- Posso pagare per questo con una carta di credito? – Can I pay for this with a credit card?
- Posso scambiarlo con una taglia diversa? – Can I exchange this for a different size?
- Ho bisogno di scegliere i fiori per il matrimonio del mio amicao – I need to pick out flowers for my friend’s wedding.
- Vendi questo in un altro colore? – Do you sell this in a different color?
- Sto cercando una bella giacca – I am looking for a nice jacket.
Italian Verb Phrases When Grocery Shopping
Grocery shopping is always exciting in Italy. Especially when visiting open-air markets, you will find a vast assortment of fresh fruits, vegetables, meats, and more. Following are some of the commonly spoken Italian verb phrases:
- Sto cercando frutta fresca/verdure – I am looking for fresh fruit/vegetables.
- Voglio comprare (number) – I want to buy (number).
- Posso avere un campione? – Can I have a sample?
- Accettate la valuta Americana? – Do you accept American currency?
- Puoi consegnare questo? – Can you deliver this?
Common Italian Verbs – Entertainment and Dining Phrases
Entertainment and dining are two additional popular things for locals and tourists to do in Italy. For these, the verb phrases listed below are among the most commonly used.
- Prenderemo un tavolo per due, per favore – We’ll take a table for two, please.
- Quanti biglietti dovrei comprare? – How many tickets should I buy?
- Proveremo la casa speciale – We’ll try the house special.
- Lascia andare a teatro – Let’s go to the theater.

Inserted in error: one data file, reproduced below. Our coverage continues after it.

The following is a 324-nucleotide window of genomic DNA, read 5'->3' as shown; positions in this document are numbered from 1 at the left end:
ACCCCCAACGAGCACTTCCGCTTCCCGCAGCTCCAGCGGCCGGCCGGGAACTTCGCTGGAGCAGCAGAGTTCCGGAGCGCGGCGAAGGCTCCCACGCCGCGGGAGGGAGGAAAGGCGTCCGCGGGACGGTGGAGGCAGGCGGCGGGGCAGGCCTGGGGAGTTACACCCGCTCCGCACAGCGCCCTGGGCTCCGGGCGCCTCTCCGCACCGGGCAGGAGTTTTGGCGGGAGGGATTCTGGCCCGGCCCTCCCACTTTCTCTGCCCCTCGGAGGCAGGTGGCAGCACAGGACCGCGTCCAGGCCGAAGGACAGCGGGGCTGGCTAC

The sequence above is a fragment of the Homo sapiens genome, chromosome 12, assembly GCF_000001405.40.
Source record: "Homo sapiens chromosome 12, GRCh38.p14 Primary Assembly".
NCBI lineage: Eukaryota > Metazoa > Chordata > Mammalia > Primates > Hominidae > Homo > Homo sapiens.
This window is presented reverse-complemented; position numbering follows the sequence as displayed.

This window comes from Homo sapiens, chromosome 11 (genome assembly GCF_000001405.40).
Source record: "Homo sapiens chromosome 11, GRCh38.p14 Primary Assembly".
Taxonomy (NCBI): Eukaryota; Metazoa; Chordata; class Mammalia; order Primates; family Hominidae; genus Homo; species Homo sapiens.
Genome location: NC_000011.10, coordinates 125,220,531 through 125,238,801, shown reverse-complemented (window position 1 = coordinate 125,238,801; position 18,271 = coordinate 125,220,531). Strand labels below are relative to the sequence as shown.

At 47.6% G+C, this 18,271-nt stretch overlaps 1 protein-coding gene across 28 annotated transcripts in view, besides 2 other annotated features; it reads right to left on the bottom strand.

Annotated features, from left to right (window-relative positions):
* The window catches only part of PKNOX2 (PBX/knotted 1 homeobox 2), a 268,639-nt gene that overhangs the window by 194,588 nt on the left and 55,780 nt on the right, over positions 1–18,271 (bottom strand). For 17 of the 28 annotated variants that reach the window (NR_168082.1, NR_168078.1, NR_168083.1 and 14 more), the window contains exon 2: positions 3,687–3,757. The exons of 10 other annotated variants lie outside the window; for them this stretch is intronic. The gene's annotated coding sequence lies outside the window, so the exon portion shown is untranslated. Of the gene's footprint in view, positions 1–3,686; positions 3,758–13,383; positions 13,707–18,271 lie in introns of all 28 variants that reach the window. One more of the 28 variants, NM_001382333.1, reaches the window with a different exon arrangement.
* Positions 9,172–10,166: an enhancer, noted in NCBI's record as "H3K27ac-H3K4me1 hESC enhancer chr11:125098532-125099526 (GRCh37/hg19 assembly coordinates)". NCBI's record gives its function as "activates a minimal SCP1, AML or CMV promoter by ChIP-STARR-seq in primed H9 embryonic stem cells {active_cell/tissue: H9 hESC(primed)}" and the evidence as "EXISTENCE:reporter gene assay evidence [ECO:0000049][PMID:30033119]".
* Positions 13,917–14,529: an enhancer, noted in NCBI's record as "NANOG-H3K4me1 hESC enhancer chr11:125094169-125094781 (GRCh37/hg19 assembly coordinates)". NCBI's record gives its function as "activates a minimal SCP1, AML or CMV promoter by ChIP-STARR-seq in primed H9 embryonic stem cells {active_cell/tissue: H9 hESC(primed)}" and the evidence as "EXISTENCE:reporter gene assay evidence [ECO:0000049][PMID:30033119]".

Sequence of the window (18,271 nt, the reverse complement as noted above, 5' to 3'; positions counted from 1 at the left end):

- Mi sono divertito cosi tanto – I had such a good time.
- Puoi attirare la sua attenzione? – Can you get his/her attention?
- Cosa mi consiglia di provare? – What do you recommend I try?
- So guidare – I can drive.
Single Italian Verbs
Because the list of single Italian verbs is almost endless, we selected the 200 most common Italian verbs and their meanings that you should put at the top of your list.
|to be aware of
|essere consapevoli di
|to be called
|vai a prendere
|to get off
|to get to know
|to have breakfast
|to make up
|to move out
|to pay attention
|to rent out
|to say goodbye
|to shut down
|to sit down
|to take a bath
|fare il bagno
|to tell lies
|to to dance
|to to swim
|to turn on
|to wake up
As with any new language, there is a definite learning curve when it comes to Italian. However, it is worth the time and effort to learn the most common Italian verbs in this beautiful language of romance. Ideally, the best time to start is several months before traveling overseas. However, as it is the fifth-most-taught language in the United States, you will have no problem finding other people that you can communicate with while honing your new skill.
In fact, you can find groups of other people learning Italian all over the country that you can hook up with in person or online. Just remember what verbs are and how to use them. In no time, they will make sense when speaking Italian. If you need help, there are numerous online courses and local tutors available, as well.